Dr. Walls’s daughter, Brittany, recognizes her brush with greatness:

Not many have the opportunity to brush shoulders with—and even sit on the lap—of historical icons like Mrs. Rosa Parks. I was full of the innocence of youth; I viewed Mrs. Parks primarily as a kind, loving, and caring elder and family friend. Then, as I grew older, God blessed me with the wisdom to know more deeply and spiritually who Mrs. Parks was to the world and why it took courage to do what she did. She was thinking of me and millions of other youth of the rainbow of humankind to follow: that service to others is the true path to greatness.

The faith of those first founders of First Baptist Church, Puce, has endured through generations, planting other churches in the Amherstburg Association and cultivating a rich community of faith and culture in Ontario. The church’s current pastor, Rev. Della Bost shares her reflections:

As I reflect on the ministry God has given me as the first Canadian Black Woman Pastor at First Baptist Church, Puce, I stand amazed at the fact that God would call me by name, prepare me and use me to further his Gospel in our community of historical churches.

I have learned over the years that leadership is all about being honest, obedient and faithful. In a world of uneasiness, pain, suffering and turmoil, leaders are called upon to be strong, upright and steadfast.

The future hope is that everyone responds to the Call of God. The Call, that draws all family members to a personal relationship with Jesus Christ.  God uses us His people to be a living witness and a testimony for those who do not know him in the parting of their sins. There should be No one left behind.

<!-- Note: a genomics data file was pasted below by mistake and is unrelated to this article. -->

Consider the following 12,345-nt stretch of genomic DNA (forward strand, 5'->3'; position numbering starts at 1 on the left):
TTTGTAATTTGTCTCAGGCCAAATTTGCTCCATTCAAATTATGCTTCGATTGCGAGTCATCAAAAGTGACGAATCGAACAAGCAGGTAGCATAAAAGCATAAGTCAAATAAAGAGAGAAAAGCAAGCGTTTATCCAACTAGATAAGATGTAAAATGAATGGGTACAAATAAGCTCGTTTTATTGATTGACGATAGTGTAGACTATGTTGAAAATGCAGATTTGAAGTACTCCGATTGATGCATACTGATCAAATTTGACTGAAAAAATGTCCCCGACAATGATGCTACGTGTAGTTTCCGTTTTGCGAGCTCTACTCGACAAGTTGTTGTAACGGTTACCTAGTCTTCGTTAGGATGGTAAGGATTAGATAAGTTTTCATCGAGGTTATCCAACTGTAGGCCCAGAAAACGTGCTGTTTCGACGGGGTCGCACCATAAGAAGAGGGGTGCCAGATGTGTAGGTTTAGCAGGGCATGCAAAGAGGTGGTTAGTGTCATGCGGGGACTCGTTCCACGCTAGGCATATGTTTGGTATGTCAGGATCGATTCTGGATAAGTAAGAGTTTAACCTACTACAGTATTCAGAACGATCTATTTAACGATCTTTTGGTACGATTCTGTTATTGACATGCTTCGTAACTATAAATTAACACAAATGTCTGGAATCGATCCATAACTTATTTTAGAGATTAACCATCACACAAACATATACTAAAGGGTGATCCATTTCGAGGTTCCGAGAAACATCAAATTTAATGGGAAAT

And the story still doesn’t end there. This legacy has a rich past, and an even richer future. We are blessed and thankful to have the churches of the Amherstburg Association as part of our family at CBOQ.

Dr. Bryan Walls C.M. O. Ont. D.D. S., is a Dentist and Deacon of the First Baptist Church Puce Ontario, Recipient of the Order of Canada , and Order of Ontario, Founder of “The John Freeman Walls Historic Site and Underground Railroad Museum,” www.undergroundrailroadmuseum.org  author of the ”The Road That Led to Somewhere” Past President of “ The Ontario Historical Society.”

Brittany Walls Miles, Ms.Ed (Masters in Elementary Education), Niagara University Niagara Falls New York, B.A., Honours Drama and Education and Community, Member of Kappa Delta Pi International Honors Society for Education, Kappa Gamma Pi National Catholic College Graduate Honor Society, Recipient of the Niagara University Education Scholarship. Co- Curator of the John Freeman Walls Historic Site and Underground Railroad Museum. 

Rev. Della Bost is the pastor of First Baptist Church, Puce.

Update: Rev. Della Bost is now the pastor of First Baptist Church, Windsor.



2 thoughts on “Unto the Thousandth Generation”

  1. Who was the pastor of this church in 1986? I thought his name was Charles? I can’t remember his last name.